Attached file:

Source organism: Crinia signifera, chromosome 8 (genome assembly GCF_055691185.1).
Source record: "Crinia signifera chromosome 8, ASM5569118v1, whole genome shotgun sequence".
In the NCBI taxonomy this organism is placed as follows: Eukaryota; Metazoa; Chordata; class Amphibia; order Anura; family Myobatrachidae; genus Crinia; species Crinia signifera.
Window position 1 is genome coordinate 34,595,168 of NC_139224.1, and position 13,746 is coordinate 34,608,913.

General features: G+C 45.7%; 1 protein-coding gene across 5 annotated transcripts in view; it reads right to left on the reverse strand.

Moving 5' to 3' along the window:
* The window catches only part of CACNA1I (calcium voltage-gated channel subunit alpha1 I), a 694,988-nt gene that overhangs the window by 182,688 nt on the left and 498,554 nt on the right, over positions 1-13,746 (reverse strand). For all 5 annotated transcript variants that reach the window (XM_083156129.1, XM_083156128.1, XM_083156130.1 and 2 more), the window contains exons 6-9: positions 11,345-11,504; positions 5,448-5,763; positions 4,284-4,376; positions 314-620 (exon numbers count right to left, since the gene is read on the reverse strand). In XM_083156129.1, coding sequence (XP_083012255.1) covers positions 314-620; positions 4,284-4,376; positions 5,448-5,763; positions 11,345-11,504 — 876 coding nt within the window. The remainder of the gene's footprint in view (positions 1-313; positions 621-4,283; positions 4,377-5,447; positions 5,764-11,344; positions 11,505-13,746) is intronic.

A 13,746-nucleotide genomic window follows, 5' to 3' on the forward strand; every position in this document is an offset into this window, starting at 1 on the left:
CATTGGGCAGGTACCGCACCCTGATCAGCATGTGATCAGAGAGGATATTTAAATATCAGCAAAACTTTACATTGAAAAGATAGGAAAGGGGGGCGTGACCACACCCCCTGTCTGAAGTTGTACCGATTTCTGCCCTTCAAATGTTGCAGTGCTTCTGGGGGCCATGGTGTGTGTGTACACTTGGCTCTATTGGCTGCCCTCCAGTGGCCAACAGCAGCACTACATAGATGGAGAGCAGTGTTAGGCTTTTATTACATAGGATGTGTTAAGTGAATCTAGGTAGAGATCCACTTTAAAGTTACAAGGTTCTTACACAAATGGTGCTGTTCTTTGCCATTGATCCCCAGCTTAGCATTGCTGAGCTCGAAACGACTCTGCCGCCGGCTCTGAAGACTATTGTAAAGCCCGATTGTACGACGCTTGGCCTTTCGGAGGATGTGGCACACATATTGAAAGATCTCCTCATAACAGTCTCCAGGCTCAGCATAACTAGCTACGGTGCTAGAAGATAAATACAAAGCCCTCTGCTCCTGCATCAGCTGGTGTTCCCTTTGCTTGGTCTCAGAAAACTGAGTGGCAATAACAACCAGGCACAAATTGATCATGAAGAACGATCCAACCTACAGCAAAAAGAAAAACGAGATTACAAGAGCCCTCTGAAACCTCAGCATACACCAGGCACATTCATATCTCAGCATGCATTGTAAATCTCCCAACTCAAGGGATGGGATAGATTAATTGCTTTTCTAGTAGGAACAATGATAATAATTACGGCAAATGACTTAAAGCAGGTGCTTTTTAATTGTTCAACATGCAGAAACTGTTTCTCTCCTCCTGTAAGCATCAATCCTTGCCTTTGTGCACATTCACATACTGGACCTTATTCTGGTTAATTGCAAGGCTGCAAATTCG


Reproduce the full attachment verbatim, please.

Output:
Source organism: Crinia signifera, chromosome 8 (genome assembly GCF_055691185.1).
Source record: "Crinia signifera chromosome 8, ASM5569118v1, whole genome shotgun sequence".
In the NCBI taxonomy this organism is placed as follows: Eukaryota; Metazoa; Chordata; class Amphibia; order Anura; family Myobatrachidae; genus Crinia; species Crinia signifera.
Window position 1 is genome coordinate 34,595,168 of NC_139224.1, and position 13,746 is coordinate 34,608,913.

General features: G+C 45.7%; 1 protein-coding gene across 5 annotated transcripts in view; it reads right to left on the reverse strand.

Moving 5' to 3' along the window:
* The window catches only part of CACNA1I (calcium voltage-gated channel subunit alpha1 I), a 694,988-nt gene that overhangs the window by 182,688 nt on the left and 498,554 nt on the right, over positions 1-13,746 (reverse strand). For all 5 annotated transcript variants that reach the window (XM_083156129.1, XM_083156128.1, XM_083156130.1 and 2 more), the window contains exons 6-9: positions 11,345-11,504; positions 5,448-5,763; positions 4,284-4,376; positions 314-620 (exon numbers count right to left, since the gene is read on the reverse strand). In XM_083156129.1, coding sequence (XP_083012255.1) covers positions 314-620; positions 4,284-4,376; positions 5,448-5,763; positions 11,345-11,504 — 876 coding nt within the window. The remainder of the gene's footprint in view (positions 1-313; positions 621-4,283; positions 4,377-5,447; positions 5,764-11,344; positions 11,505-13,746) is intronic.

A 13,746-nucleotide genomic window follows, 5' to 3' on the forward strand; every position in this document is an offset into this window, starting at 1 on the left:
CATTGGGCAGGTACCGCACCCTGATCAGCATGTGATCAGAGAGGATATTTAAATATCAGCAAAACTTTACATTGAAAAGATAGGAAAGGGGGGCGTGACCACACCCCCTGTCTGAAGTTGTACCGATTTCTGCCCTTCAAATGTTGCAGTGCTTCTGGGGGCCATGGTGTGTGTGTACACTTGGCTCTATTGGCTGCCCTCCAGTGGCCAACAGCAGCACTACATAGATGGAGAGCAGTGTTAGGCTTTTATTACATAGGATGTGTTAAGTGAATCTAGGTAGAGATCCACTTTAAAGTTACAAGGTTCTTACACAAATGGTGCTGTTCTTTGCCATTGATCCCCAGCTTAGCATTGCTGAGCTCGAAACGACTCTGCCGCCGGCTCTGAAGACTATTGTAAAGCCCGATTGTACGACGCTTGGCCTTTCGGAGGATGTGGCACACATATTGAAAGATCTCCTCATAACAGTCTCCAGGCTCAGCATAACTAGCTACGGTGCTAGAAGATAAATACAAAGCCCTCTGCTCCTGCATCAGCTGGTGTTCCCTTTGCTTGGTCTCAGAAAACTGAGTGGCAATAACAACCAGGCACAAATTGATCATGAAGAACGATCCAACCTACAGCAAAAAGAAAAACGAGATTACAAGAGCCCTCTGAAACCTCAGCATACACCAGGCACATTCATATCTCAGCATGCATTGTAAATCTCCCAACTCAAGGGATGGGATAGATTAATTGCTTTTCTAGTAGGAACAATGATAATAATTACGGCAAATGACTTAAAGCAGGTGCTTTTTAATTGTTCAACATGCAGAAACTGTTTCTCTCCTCCTGTAAGCATCAATCCTTGCCTTTGTGCACATTCACATACTGGACCTTATTCTGGTTAATTGCAAGGCTGCAAATTCG